Joyee Chan

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Hong Kong Island, Hong Kong

Available: Yes

Joyee Chan

Joyee is an environmental and cultural journalist based in Hong Kong, and recent graduate from the University of Hong Kong’s MSc in Environmental Management programme. She is on a mission to document green troubles and triumphs. Her work has featured in South China Morning Post, Time Out Hong Kong and Ecozine amongst others.


English Chinese

Free-diving is catching on in Hong Kong. Exponents find it a challenge for both body and mind, and are not put off by the death of Russian free-diving queen Natalia Molchanova


Warren of stalls at Hong Kong's famed Yen Chow Street Hawker Bazaar has been a cradle of fashion talent, and designers hope government will give traders a permanent, modern home when it is bulldozed to make way for public housing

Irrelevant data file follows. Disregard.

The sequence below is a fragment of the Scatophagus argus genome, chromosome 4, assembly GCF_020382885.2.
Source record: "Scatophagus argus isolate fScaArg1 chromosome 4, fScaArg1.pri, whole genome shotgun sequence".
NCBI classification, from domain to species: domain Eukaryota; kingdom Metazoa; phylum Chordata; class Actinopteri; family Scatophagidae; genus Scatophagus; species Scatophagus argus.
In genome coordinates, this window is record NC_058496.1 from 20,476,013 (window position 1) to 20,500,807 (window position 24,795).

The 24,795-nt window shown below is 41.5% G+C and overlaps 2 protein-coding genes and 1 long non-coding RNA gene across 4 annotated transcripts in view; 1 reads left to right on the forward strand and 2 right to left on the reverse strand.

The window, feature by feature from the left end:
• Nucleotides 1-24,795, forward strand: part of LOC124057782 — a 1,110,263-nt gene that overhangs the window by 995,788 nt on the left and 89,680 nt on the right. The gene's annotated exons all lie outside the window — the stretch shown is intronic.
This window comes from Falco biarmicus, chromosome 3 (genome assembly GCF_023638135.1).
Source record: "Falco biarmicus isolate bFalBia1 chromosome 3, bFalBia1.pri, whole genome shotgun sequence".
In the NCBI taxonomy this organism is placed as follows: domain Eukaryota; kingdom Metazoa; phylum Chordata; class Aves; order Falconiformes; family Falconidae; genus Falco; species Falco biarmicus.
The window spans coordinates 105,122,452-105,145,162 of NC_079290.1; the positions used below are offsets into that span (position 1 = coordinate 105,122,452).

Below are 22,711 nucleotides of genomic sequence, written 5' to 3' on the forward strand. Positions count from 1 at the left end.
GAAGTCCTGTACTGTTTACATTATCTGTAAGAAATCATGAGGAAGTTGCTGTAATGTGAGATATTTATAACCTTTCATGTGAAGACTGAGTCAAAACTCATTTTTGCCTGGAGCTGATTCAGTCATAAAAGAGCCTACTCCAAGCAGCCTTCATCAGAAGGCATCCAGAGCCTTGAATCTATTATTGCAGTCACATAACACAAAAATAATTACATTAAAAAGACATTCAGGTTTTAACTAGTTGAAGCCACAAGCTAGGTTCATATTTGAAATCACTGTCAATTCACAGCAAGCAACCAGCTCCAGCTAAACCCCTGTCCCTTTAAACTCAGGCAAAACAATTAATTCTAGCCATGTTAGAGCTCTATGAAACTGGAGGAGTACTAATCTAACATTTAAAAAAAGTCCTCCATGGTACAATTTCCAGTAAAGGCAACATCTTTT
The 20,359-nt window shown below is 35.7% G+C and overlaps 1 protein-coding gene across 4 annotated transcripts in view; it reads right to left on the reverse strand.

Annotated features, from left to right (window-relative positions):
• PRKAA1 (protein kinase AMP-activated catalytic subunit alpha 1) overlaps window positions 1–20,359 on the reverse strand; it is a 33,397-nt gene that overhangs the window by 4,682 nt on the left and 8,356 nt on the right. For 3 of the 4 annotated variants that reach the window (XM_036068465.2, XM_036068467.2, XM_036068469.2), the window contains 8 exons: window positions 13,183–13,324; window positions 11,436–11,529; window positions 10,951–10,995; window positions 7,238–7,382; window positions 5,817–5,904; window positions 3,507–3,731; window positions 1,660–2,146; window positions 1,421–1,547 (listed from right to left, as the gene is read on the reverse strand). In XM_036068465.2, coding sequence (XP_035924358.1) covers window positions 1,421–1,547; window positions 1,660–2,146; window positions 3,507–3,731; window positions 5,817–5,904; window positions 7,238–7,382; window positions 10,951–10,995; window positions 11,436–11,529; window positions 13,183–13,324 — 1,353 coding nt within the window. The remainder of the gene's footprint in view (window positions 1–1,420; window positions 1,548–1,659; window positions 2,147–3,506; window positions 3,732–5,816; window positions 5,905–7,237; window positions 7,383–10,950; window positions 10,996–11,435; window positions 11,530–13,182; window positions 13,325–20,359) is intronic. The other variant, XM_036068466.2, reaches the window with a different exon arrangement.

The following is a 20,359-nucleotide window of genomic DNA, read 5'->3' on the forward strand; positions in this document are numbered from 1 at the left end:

Hongkongers are increasingly turning to an alternative treatment in which vibrations generated by striking gongs, singing bowls, tuning forks and the like relieve aches and pains.


On average, Hongkongers eat twice as much fish as the rest of the world. But most of it doesn’t come from the sea – it’s farmed. Joyee Chan rolls up her trousers and checks out four ways that fish are raised in our city and examines the environmental challenges the industry now faces.


The marine geneticist talks to Joyee Chan about taking on the Japanese whale meat industry and his next target: the shark-fin trade.


For 700 years, the oyster beds of Lau Fau Shan have been producing the prized shellfish, but they’ve lost their lustre amid contamination fears and climate change. A four-part plan aims to revive the industry.

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